*These documents may be accessed electronically on NSF's Website at https://www.nsf.gov/home/grants/grants_gac.htm. Paper copies may be obtained from the NSF Publications Clearinghouse, telephone (703) 292-7827 or by e-mail from pubs@nsf.gov.

More comprehensive information on NSF Award Conditions is contained in the NSF Grant Policy Manual (GPM) Chapter II, available electronically on the NSF Website at https://www.nsf.gov/cgi-bin/getpub?gpm. The GPM is also for sale through the Superintendent of Documents, Government Printing Office (GPO), Washington, DC 20402. The telephone number at GPO for subscription information is (202) 512-1800. The GPM may be ordered through the GPO Website at http://www.gpo.gov.

C. Reporting Requirements

For all multi-year grants (including both standard and continuing grants), the PI must submit an annual project report to the cognizant Program Officer at least 90 days before the end of the current budget period.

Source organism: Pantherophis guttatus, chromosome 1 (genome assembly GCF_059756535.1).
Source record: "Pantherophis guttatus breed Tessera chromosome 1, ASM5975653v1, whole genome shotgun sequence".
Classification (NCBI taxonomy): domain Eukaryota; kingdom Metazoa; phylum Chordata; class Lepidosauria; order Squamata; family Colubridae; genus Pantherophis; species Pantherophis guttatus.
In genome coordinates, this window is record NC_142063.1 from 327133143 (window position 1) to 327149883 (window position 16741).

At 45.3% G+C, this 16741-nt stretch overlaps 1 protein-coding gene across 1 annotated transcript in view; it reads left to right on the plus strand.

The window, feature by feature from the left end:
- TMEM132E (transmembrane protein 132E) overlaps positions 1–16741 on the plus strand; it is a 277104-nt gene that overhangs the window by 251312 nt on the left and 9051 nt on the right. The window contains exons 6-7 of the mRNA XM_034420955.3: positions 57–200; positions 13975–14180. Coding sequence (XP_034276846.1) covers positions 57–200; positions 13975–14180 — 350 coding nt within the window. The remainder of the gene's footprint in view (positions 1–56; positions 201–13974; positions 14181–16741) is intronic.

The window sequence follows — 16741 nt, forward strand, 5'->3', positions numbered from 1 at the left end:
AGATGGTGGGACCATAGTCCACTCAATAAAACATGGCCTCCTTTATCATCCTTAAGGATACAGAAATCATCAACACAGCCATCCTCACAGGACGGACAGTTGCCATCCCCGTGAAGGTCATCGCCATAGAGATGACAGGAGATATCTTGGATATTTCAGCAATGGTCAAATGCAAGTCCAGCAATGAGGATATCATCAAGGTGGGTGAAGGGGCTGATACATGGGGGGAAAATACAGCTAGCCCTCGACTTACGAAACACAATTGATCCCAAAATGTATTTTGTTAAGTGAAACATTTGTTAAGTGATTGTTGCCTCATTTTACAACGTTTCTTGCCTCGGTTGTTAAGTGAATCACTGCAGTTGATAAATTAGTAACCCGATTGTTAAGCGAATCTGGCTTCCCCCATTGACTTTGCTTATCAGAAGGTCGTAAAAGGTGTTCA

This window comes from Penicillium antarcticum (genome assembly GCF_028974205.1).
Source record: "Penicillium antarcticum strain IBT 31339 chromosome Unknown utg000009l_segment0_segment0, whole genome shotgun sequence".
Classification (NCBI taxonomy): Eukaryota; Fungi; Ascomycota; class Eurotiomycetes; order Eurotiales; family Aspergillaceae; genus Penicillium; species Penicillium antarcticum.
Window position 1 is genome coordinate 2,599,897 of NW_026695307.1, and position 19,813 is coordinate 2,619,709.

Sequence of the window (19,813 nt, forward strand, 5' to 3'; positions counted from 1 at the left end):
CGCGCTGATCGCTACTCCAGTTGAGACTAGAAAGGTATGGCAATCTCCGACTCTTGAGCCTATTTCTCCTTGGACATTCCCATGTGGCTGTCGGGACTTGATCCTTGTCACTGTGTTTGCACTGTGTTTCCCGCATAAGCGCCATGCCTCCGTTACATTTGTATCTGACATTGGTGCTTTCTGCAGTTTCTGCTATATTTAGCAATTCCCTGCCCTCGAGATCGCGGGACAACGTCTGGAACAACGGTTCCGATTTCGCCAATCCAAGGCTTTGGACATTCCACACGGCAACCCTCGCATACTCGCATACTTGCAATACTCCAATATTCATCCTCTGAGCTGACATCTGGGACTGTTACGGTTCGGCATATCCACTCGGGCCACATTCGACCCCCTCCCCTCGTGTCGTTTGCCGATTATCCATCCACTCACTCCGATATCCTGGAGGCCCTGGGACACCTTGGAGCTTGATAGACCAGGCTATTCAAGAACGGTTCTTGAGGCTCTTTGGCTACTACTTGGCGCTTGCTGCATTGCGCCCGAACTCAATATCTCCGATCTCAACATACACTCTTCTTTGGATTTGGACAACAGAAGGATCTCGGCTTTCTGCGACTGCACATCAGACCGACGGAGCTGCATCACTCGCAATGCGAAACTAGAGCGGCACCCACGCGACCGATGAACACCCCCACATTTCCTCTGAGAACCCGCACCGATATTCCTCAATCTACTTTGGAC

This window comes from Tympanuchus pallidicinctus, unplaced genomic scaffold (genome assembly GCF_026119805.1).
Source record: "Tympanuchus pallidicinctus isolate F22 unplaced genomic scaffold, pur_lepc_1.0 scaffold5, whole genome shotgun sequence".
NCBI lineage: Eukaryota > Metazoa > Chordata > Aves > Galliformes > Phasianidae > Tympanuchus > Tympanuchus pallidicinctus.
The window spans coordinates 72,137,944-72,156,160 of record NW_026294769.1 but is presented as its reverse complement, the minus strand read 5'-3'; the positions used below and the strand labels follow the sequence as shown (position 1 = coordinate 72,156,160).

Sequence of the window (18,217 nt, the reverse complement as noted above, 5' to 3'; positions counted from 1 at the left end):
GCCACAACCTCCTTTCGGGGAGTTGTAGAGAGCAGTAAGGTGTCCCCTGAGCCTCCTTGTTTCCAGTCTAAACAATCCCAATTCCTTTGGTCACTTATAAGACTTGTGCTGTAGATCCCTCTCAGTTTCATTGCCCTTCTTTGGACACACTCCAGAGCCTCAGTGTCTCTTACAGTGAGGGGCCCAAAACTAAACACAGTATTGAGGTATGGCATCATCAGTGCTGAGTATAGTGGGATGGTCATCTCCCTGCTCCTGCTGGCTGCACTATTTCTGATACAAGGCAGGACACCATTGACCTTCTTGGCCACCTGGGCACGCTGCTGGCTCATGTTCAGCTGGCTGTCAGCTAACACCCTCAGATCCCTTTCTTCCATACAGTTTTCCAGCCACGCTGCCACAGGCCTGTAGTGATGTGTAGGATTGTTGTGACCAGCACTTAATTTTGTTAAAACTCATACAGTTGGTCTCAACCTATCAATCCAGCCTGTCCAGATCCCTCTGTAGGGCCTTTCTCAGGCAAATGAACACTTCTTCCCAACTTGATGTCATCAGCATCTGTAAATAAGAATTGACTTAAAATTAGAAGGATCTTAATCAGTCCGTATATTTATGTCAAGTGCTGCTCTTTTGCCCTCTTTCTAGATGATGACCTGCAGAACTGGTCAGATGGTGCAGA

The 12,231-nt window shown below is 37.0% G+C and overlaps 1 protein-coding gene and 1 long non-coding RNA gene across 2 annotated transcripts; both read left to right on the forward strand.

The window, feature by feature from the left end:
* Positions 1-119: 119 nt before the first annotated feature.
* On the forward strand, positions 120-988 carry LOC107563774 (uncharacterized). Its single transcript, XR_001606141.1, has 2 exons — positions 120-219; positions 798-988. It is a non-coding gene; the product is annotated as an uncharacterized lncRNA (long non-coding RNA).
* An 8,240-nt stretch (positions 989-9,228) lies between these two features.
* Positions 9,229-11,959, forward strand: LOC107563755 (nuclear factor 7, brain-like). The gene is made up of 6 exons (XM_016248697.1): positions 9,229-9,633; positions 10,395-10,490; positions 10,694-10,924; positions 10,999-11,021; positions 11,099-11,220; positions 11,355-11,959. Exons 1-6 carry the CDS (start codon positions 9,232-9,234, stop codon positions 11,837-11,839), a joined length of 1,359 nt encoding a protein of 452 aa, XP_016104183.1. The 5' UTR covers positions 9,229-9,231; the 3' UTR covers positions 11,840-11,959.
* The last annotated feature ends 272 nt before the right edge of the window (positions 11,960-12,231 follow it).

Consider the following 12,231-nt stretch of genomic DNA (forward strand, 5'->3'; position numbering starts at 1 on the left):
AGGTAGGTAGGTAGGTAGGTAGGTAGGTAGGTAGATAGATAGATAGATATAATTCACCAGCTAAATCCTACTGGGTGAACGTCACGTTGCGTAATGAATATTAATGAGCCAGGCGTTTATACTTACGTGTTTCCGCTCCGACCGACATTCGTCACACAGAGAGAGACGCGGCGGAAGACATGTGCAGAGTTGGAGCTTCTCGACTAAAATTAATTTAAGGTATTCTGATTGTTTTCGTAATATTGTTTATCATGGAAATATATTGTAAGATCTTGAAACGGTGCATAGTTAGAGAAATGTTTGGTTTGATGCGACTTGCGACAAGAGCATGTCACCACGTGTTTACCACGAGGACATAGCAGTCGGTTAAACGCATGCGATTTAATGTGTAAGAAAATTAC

Within 90 days after the expiration of an award, the PI also is required to submit a final project report. Failure to provide final technical reports delays NSF review and processing of pending proposals for the PI and all Co-PIs. PIs should examine the formats of the required reports in advance to assure availability of required data.

PIs are required to use NSF's electronic project reporting system, available through FastLane, for preparation and submission of annual and final project reports. This system permits electronic submission and updating of project reports, including information on project participants (individual and organizational), activities and findings, publications, and other specific products and contributions. PIs will not be required to re-enter information previously provided, either with a proposal or in earlier updates using the electronic system.

VIII. CONTACTS FOR ADDITIONAL INFORMATION

General inquiries regarding this program should be made to:

  • Lydia Dumenil-Gates, Program Director, Directorate for Geosciences, Division of Atmospheric Sciences, 775 S, telephone: (703) 292-8522, fax: (703) 292-9022, email: lgates@nsf.gov